Even though its been available for more than 6 months, many people have overlooked this little gem. Those that are using it get terribly excited when they discover how easy it is to use the features & capability it offers. So if you need very powerful charts in your application, read on.
Below are a few samples of some of the more interesting things you can do. Currently a separate download for .NET v3.5, they will be included as part of .NET Framework 4.0.
Where do I get it?
Microsoft Chart Controls for Microsoft .NET Framework 3.5 Charts for both Web & also Windows Forms. Released 9 Aug 08
Microsoft Chart Controls Add-on for Microsoft Visual Studio 2008 Provides Intellisense & the Toolbox Designer. Released 16 Sep 08
Microsoft Chart Controls for .NET Framework Documentation Remember to read at least the first bit of this as it points you to some great samples on Codeplex & the support forum. Released 14 Oct 08
If English isn’t your language of choice, there are 28 Language Packs to choose from Microsoft Chart Controls for Microsoft .NET Framework 3.5 Language Pack (of course the English one I linked to is lame as everything is in english by default so it doesn’t have anything insightful. But it is the only language I can read 🙁
Is that it?
- If you don’t already have it, you will need Microsoft .NET Framework 3.5 Service Pack 1
- Also good idea to update your copy of Visual Studio 2008 Microsoft Visual Studio 2008 Service Pack 1
- If you don’t have Visual Studio 2008, You can get the entry level versions here. Free versions of SQL Server, C++, C#, VB.NET & Web Developer
How do I get started?
- Download Samples Environment for Microsoft Chart Controls from codeplex. You will see an executable, WinFormsChartSamples.exe & a C# project that you creates it. Don’t waste your time looking for a VB.NET version. Just run the .EXE, it displays sample charts & the sample code you need to create that feature in both VB.NET & also C#.
- For help you can post questions on the Chart Controls for .NET Framework forums on MSDN
- Also a great read is Alex Gorev’s Weblog Alex is the Microsoft Architect responsible for creating these controls. And has posted many useful tips.
- And if you are new to C# or VB.NET there are Tutorials & other free stuff here Get Started with Visual Studio
Is there anything else I should know?
I heard these charts were part of the code Microsoft purchased from Dundas in April 07. What are the differences? See Alex Gorev’s Blog: Microsoft Chart Control vs. Dundas Chart Control
What if I need “More Power!!”
This release of the charts were derived from the codebase equivalent to Dundas Charts v5.5. MS & Dundas folk continue to evolve the code. Dundas release new versions quite frequently. Their version 6 has some cool new capability. Currently they are in Beta for Version 7, Check it out here Dundas Chart for .NET 7 Beta Now Available They also have some other nice components including one targeted at OLAP.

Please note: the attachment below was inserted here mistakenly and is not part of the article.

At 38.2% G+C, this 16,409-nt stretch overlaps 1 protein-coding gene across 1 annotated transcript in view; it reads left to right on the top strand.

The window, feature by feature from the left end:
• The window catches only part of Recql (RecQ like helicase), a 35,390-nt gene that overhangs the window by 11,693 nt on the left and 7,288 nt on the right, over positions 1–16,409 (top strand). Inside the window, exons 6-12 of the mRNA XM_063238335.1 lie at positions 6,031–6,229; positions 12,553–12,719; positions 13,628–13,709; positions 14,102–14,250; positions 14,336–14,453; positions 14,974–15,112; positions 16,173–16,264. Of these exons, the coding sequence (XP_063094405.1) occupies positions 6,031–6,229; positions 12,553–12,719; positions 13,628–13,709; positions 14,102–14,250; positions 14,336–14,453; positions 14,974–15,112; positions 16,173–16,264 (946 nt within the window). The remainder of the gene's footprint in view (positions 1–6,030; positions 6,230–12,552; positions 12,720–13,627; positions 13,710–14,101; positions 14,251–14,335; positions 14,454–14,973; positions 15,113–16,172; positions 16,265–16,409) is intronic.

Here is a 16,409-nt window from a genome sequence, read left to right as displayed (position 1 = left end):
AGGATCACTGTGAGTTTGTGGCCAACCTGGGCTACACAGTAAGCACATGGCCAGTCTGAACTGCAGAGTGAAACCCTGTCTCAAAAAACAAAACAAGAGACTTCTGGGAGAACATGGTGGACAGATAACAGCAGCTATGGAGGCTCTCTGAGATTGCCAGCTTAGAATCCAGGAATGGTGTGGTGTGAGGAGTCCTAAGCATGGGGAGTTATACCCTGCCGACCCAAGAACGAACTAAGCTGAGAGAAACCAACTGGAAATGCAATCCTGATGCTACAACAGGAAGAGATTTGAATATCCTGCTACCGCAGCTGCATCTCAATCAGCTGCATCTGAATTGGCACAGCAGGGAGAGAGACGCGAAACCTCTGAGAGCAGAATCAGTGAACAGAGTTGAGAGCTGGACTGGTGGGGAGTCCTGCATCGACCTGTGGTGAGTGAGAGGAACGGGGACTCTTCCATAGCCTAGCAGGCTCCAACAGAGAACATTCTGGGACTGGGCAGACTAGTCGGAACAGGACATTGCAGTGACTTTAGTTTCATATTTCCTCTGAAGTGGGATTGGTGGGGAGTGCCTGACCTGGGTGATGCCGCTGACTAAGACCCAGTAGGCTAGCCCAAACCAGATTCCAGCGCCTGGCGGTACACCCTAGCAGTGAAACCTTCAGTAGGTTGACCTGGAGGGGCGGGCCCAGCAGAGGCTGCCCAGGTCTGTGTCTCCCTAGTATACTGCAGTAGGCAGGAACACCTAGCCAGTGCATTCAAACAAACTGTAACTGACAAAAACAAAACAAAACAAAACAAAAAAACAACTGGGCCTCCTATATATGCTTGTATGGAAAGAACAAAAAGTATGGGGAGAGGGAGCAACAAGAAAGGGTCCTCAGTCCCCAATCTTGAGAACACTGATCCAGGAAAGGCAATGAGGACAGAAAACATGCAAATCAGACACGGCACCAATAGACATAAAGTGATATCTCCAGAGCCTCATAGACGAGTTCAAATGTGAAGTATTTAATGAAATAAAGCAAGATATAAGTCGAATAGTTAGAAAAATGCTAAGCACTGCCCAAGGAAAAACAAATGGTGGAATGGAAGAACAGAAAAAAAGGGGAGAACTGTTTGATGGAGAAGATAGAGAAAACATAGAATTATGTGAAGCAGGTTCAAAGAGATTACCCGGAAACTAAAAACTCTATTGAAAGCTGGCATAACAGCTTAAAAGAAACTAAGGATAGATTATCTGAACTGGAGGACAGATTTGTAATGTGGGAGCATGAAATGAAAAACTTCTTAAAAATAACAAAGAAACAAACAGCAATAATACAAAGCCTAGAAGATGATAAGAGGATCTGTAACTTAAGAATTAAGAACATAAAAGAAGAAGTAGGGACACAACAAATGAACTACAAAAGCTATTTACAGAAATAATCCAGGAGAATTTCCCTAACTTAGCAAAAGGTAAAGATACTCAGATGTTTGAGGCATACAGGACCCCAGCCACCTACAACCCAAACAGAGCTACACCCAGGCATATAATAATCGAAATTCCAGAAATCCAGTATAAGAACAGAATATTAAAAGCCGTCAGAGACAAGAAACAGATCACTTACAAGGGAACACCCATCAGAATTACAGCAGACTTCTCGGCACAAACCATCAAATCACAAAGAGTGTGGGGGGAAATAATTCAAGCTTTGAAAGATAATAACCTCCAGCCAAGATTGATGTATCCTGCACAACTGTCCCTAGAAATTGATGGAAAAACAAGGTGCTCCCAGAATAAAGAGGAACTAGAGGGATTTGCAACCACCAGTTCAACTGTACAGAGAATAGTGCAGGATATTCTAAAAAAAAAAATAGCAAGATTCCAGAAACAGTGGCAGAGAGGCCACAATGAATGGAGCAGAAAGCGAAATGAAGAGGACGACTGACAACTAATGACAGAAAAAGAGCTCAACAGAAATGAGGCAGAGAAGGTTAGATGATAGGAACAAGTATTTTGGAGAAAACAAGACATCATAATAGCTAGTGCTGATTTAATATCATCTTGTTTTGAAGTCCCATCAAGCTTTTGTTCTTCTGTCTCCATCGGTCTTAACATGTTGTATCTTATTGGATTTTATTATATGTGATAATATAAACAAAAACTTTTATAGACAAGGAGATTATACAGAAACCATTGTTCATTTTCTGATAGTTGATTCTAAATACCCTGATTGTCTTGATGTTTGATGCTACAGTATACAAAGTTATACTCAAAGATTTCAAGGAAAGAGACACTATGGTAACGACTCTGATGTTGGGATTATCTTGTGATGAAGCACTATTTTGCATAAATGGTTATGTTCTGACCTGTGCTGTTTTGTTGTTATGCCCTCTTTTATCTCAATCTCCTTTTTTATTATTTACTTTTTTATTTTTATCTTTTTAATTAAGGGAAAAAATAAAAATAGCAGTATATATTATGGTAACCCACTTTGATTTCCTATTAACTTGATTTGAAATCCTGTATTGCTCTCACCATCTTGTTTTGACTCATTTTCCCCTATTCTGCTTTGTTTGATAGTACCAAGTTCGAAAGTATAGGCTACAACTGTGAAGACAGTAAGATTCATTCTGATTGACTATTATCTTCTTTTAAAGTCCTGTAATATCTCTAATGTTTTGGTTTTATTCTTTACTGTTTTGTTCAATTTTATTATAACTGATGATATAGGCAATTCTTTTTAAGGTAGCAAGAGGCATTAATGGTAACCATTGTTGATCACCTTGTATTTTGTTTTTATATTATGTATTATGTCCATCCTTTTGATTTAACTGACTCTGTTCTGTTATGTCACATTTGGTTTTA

Before you ask, YES over time MS will incorporate the capability of the newer releases in our products. I have been impressed by, & enjoy, the speed that Dundas innovates & introduces new capability into their product line. So why doesn’t Microsoft release new products at that frequency? Many reasons but a major one is that very few people want us to. As a developer I’m happy to update to the latest release of a chart control every 3-4 months. But like many, I wouldn’t be keen on updating to a new release of Windows, Office, SQL Server or even Visual Studio at that frequency. The effort to upgrade those systems is much greater,especially if I want all my dev environments to be identical & remain stable throughout a project.
Is this the only architecture I could choose?
- If you only need Charts in you Application or Web site – go with this or the Dundas equivalent.
Advantage: High-speed, interactive charts, tight integration with your apps UI.
- If you need to display both Charts and supporting Data consider using a Report. Either :-
A. Use the Reporting Services Report Viewer control that ships with Visual Studio 2005 & 2008. (FREE)
It can run in Local Mode (for disconnected experience) & Remote Mode (which lets you display reports generated by a SQL Reports Server.) This online/offline experience is done by changing the value of one property.
The local reports are rendered really fast within the context of your app, so you can get a very interactive feel.
VS2008 shipped before SQL 2008 was released. So, in Local Mode, this control does not have the improved charts, gauges, Rich Text, Tablix & other niceties provided by SQL 2008 Reporting services. It is capable of displaying the newer SQL 2008 Reports when switched to Remote mode.
B. Use SQL Server 2008 Express with Advanced Services. (FREE)
This provides a copy of SQL 2008 Reporting Services to run on your machine.
Even when you aren’t connected to a network, your reports can access all the new features in SQL 2008.
The data sources for your report are limited to those on that machine, even if you are connected to a network. Of course you can use the Report Viewer to connect to this version too. If you upgrade to SQL Standard or Enterprise this limitation is removed, they can use any data source, located anywhere.
I hope this improves your productivity. Dave.